When God Pays Parents a Compliment
This morning I saw a boy from a neighborhood school for the severely handicapped passing by with his teacher.
Looking at him as he slowly limped along, it appeared to me that this was a boy who was so severely mentally and physically disabled that he would never talk. He would never dress himself. He would never be toilet trained.
So when the boy fell behind and I heard the teacher calling out to him, I was surprised.
She called out “Natanel! Come here!”
And tears came to my eyes as I imagined the mother who had just given birth to a baby who would never talk and never dress himself and never be toilet trained.
And when she saw this baby, she told her husband, “We should name him Natanel—- God gave him to us.”
Binah Magazine recently featured a roundtable discussion with leaders in the Orthodox community who are also fathers of special-needs kids called “Someone Special: Public Figures, Private Challenges.”
The discussion included Rabbi Yaakov Reisman, the director of Agudas Yisrael of Long Island and the father of four sons with developmental delays (one son passed away last year at the age of 32), Reb Nussen Sander, co-founder of Yeshiva Bonim LaMakom and the father of a son with Down Syndrome, Rabbi Moishe Mendlovitz, the director of the Rachmastrivka Cheider and the father of a 5-year-old daughter with Down Syndrome, and Reb Chanoch Rosenberg, educational and mental health specialist and author who is the father of two teenage sons with muscular dystrophy.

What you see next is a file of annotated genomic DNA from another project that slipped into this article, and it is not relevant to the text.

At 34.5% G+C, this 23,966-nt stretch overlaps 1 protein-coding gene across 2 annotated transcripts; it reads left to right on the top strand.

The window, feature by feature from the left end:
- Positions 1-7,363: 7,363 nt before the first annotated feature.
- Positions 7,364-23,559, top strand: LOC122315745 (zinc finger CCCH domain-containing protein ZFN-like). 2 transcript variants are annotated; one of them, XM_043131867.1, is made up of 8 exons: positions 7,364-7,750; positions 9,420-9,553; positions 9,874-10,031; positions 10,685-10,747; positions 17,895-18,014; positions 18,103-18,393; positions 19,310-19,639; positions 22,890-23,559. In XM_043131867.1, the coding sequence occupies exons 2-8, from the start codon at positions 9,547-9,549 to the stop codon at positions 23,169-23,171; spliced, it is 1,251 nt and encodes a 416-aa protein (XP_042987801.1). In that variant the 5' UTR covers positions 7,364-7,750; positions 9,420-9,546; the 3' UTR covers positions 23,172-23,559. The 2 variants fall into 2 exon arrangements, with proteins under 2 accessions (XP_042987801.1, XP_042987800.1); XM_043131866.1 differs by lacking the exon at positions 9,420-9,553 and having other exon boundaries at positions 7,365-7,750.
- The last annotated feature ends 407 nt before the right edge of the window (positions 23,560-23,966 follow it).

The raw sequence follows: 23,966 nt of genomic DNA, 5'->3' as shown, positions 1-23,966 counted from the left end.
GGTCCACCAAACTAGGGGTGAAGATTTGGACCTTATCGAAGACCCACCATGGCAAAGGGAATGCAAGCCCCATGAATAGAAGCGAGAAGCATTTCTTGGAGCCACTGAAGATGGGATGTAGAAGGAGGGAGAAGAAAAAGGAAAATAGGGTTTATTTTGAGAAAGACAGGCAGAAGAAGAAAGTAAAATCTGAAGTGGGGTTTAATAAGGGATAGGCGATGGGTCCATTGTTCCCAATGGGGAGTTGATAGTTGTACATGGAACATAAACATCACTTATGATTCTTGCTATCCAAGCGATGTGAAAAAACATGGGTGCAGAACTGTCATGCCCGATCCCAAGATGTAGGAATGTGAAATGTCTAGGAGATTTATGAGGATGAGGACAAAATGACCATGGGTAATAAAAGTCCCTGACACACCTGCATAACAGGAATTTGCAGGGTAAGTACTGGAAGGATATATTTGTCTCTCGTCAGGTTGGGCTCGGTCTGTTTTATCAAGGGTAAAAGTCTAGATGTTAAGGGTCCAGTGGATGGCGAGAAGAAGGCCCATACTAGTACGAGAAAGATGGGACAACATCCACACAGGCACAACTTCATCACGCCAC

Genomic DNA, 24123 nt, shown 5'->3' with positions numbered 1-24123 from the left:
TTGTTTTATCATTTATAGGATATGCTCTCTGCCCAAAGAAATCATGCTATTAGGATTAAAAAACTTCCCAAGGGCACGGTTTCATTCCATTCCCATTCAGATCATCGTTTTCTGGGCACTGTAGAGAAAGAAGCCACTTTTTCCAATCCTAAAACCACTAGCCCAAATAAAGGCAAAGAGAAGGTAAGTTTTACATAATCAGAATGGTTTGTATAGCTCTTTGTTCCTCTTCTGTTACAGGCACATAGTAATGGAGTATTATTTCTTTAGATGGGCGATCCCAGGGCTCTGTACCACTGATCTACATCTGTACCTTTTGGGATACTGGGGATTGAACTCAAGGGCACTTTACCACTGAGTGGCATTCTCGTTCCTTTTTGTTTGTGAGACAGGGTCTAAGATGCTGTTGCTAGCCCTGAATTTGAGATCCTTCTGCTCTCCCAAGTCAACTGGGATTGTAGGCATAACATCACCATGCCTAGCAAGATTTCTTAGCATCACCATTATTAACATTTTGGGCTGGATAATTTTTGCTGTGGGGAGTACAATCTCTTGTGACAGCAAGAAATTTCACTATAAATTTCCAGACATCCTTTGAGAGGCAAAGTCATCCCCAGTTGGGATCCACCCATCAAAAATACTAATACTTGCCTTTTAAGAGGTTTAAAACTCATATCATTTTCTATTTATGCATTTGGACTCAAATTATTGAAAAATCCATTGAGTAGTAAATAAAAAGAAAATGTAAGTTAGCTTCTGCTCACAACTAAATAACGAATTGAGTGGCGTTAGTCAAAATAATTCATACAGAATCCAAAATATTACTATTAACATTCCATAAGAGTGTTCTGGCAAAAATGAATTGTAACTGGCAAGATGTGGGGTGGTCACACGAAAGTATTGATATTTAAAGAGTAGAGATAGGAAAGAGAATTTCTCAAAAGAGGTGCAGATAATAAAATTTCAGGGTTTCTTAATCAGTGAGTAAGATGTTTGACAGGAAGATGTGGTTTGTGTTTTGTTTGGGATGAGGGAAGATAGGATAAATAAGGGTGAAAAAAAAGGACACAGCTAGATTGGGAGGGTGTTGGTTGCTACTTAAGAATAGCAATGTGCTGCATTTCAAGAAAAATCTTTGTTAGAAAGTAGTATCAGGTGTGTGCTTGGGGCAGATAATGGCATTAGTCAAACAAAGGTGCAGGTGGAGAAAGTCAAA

Reb Chanoch Rosenberg shared the following story:
“I lived in Eretz Yisrael, and when the kids were diagnosed [with Muscular Dystrophy], we came back to the States. Someone saw me pushing my son’s wheelchair and asked, ‘What’s his name?’ I answered, ‘Yechezkel Elimelech.’ ‘Is he Yechezkel Elimelech ben Mindel?’ the man asked. ‘Yes,’ I answered. ‘And is his brother Bunim Menachem ben Mindel?’ ‘Yes,’ I answered.
“He told me, ‘I heard from a friend in Eretz Yisrael that you have two children who are sick and that you are very special, and I am praying for your children every day!
“It felt good. It’s nice to get a compliment from a friend.
“But it’s much better to get a compliment from Hashem.
“Hashem looked for parents who would take care of these children and do their job. And if Hashem has chosen me to do this job, I feel special and I am thankful for it. It [Being a parent of special-needs children] has its maalos [good points] and it has hardships, but by now, I am very proud to do this job with a smile.
“I had difficulty pushing the wheelchair publicly at first. There was a time when I would run to shul early or go after to avoid the hundreds of people, but now, baruch Hashem, I can go with a smile. And I’m proud that Hashem chose me to take care of my sons. It’s the biggest compliment.”